Sunday, November 3, 2013

Wolfsmund vol. 2


The first volume of 'Wolfsmund' really got my attention with its well done action scenes, formidable antagonist, and brutal retelling of the "William Tell" legend. Volume two, however, was almost completely devoid of the things I enjoyed about the first, or made me tired of those aspects.

At the end of the previous volume, we were introduced to William Tell's son, who I thought was going to be our main protagonist, and I was anticipating seeing more of him. Instead, we go back to the mildly repetitive formula of a duo and their experience crossing the Wolfsmund barrier station. A little different though, but in this case not a good thing, our duo are not two people we hope to see successfully make their crossing, but an extremely unlikeable husband and wife. The husband is a gutless traitor to the rebels who has been ratting out his fellow townsfolk for money, and his wife his money grubbing and selfish. Their story takes up two thirds of the entire book, and I can't say I enjoyed reading about them. And it wasn't even as if it was satisfying seeing them get their comeuppance. All I really felt was indifference, which isn't a good way to end a story arc that takes up more than half of the book.

Interestingly enough, they didn't meet their end at the hands of the evil bailiff, Wolfram. Their fate was sealed by none other than the mysterious female innkeeper, who had a small, but recurring role in the last volume. What I also found interesting about our innkeeper, who we now know as "Grete", is that parallel was drawn between her and Wolfram that I didn't notice last volume. Twice she mentioned how her inn was her "station and battlefield", taking her job just as seriously as Wolfram, and even handing down judgement like him. She was portrayed as a sort of "anti-Wolfram". I was really beginning to be compelled by this character when, SPOILER ALERT, Wolfram catches her and kills her...Yeah, I was kind of annoyed by this. Not only because the only real recurring character was killed off, but because now I grow tired of Wolfram's near omnipotent ability to sniff out rebels. I guess I should have known she was done for when I saw her all chained up on the cover though...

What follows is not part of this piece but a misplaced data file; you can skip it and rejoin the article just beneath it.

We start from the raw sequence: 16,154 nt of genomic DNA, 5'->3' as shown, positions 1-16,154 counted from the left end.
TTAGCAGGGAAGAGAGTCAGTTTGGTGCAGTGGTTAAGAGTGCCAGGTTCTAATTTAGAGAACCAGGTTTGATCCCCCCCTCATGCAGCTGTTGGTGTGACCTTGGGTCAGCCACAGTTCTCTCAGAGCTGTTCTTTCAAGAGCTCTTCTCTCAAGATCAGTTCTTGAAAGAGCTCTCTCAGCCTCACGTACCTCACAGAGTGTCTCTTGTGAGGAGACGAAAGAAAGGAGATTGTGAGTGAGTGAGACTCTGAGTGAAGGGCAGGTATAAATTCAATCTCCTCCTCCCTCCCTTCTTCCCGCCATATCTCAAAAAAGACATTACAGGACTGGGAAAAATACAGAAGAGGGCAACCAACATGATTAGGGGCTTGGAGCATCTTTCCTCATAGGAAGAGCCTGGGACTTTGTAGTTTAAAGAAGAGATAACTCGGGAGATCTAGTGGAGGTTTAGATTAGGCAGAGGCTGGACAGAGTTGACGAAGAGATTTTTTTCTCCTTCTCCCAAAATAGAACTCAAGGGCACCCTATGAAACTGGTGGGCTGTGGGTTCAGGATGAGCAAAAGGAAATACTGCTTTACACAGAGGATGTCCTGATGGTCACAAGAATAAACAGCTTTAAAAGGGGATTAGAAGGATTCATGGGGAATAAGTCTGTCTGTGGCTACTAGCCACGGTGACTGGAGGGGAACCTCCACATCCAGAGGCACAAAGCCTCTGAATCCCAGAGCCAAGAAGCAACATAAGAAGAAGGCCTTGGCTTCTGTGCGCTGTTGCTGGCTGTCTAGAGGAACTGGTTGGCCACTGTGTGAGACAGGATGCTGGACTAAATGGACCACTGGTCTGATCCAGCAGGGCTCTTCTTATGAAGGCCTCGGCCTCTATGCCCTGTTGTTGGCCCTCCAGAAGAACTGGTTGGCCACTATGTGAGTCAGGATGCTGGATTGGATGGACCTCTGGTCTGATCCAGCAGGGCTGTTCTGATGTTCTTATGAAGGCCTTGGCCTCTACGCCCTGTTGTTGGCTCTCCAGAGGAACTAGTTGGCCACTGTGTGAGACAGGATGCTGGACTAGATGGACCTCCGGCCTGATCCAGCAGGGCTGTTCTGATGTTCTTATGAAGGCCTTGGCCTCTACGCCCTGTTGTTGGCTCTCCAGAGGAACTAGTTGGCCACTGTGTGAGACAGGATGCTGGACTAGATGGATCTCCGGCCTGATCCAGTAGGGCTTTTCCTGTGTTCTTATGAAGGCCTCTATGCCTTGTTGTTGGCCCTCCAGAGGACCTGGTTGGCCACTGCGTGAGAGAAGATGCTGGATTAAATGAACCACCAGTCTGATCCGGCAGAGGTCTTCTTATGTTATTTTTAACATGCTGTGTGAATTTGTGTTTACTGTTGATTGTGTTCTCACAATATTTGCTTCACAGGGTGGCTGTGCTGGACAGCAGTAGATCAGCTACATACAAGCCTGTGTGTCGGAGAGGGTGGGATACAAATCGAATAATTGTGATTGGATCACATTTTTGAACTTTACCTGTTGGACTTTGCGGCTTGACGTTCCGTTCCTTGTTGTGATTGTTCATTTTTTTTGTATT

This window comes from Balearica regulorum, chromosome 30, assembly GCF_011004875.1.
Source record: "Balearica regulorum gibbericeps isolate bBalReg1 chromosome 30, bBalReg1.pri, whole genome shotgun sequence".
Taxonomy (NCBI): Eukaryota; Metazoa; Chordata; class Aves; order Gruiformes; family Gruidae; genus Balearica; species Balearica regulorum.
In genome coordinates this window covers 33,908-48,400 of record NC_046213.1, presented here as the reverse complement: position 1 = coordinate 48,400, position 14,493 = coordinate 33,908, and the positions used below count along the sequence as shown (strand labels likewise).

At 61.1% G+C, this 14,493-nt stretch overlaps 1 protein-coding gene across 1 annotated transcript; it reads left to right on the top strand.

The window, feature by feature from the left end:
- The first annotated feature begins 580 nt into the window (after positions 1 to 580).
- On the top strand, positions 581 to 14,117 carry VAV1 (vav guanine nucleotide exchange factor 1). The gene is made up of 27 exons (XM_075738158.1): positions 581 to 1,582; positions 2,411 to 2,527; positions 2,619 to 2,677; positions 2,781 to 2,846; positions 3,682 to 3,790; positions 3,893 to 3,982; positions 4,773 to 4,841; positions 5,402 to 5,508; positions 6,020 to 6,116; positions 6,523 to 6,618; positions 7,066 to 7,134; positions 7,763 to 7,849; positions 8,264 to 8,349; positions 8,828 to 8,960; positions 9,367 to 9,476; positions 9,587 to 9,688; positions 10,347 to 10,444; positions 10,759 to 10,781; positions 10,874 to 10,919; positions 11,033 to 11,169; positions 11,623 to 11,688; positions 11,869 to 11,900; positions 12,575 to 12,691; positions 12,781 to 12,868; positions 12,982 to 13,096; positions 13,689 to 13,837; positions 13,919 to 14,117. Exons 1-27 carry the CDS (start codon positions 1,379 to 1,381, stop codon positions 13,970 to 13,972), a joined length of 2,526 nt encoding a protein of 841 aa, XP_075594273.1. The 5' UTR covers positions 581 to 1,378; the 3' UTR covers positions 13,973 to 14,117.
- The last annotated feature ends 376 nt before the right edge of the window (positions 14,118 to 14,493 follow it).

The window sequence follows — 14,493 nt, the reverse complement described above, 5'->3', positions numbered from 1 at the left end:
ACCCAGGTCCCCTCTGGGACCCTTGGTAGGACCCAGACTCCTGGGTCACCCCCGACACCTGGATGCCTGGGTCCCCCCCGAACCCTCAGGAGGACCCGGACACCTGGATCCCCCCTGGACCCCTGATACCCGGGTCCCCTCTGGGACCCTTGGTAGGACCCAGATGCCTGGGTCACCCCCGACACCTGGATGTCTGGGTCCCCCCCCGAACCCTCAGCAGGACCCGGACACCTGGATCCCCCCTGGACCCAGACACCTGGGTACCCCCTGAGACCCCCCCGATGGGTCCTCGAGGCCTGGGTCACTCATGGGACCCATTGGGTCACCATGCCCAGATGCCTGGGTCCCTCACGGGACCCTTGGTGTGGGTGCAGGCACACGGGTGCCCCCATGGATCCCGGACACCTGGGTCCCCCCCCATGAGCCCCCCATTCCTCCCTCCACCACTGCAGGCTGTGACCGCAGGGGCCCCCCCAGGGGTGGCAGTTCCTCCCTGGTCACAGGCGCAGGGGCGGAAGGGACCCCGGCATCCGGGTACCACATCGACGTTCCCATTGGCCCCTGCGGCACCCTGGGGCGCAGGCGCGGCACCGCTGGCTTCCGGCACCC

At the very end of the volume, our possible protagonist, Walter Tell, shows up making a dramatic and cliche proclamation to nobody listening that "he's back", making me sort of interested to see what happens in the next volume, but after this volume's poor showing, I'm just not sure. We barely know Walter Tell at all, and now that Grete is dead, there is not a single other member of the rebellion to identify with or care about. Then we have a boringly challenging, one note villain, and all we are really left with is what are basically episodic little stories of the despair Wolfram sows. I can't imagine enjoying the next volume if it continues with the same formula and level of plot progression. The next volume doesn't come out until January, so I have plenty of time to think on it, but as things stand, I'm not very excited for volume three.

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